WIPO Arbitration and Mediation Center
ADMINISTRATIVE PANEL DECISION
Thierry Mugler v. Carmen Jimenez/Domain Discreet Privacy Service
Case No. D2014-0602
1. The Parties
The Complainant is Thierry Mugler of Paris, France, represented by Tmark Conseils, France.
The Respondent is Carmen Jimenez of Waukegan, Illinois, United States of America; Domain Discreet Privacy Service of Jacksonville, Florida, United States of America.
2. The Domain Name and Registrar
The disputed domain name <thierrrymugler.com> (the “Domain Name”) is registered with Register.com (the “Registrar”).
3. Procedural History
The Complaint was filed with the WIPO Arbitration and Mediation Center (the “Center”) on April 11, 2014. On April 14, 2014, the Center transmitted by email to the Registrar a request for registrar verification in connection with the Domain Name. On the same day, the Registrar informed the Center that “the current domain name is in an expiration status and needs to be renewed by the Respondent or the Complainant before Register.com can proceed with the UDRP process”. On April 15, 2014, the Center informed the parties that the Complainant or the Respondent should contact the Registrar directly regarding renewal of the Domain Name. On April 22, 2014, the Complainant informed the Center that it had paid for the renewal fee of the Domain Name. On April 23, 2014, the Registrar confirmed that the Domain Name had been renewed by the Complainant successfully.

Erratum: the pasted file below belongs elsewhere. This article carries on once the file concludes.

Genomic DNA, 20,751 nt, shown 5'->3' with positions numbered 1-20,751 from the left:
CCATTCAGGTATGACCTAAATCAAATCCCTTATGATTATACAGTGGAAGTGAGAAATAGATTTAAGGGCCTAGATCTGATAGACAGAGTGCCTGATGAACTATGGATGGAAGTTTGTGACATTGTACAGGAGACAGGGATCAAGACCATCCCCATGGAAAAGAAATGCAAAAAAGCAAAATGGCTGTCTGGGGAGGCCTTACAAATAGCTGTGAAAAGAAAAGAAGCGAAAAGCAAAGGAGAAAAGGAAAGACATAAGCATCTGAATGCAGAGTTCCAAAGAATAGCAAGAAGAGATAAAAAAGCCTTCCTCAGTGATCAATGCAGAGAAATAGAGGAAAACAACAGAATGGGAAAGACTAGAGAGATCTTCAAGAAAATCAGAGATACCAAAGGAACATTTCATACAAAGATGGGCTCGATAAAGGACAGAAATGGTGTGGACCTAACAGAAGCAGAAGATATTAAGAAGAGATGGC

On April 24, 2014, the Registrar transmitted by email to the Center its verification response disclosing registrant and contact information for the Domain Name which differed from the named Respondent and contact information in the Complaint. The Center sent an email communication to the Complainant on the same day providing the registrant and contact information disclosed by the Registrar, and inviting the Complainant to submit an amendment to the Complaint. The Complainant filed an amended Complaint on April 24, 2014.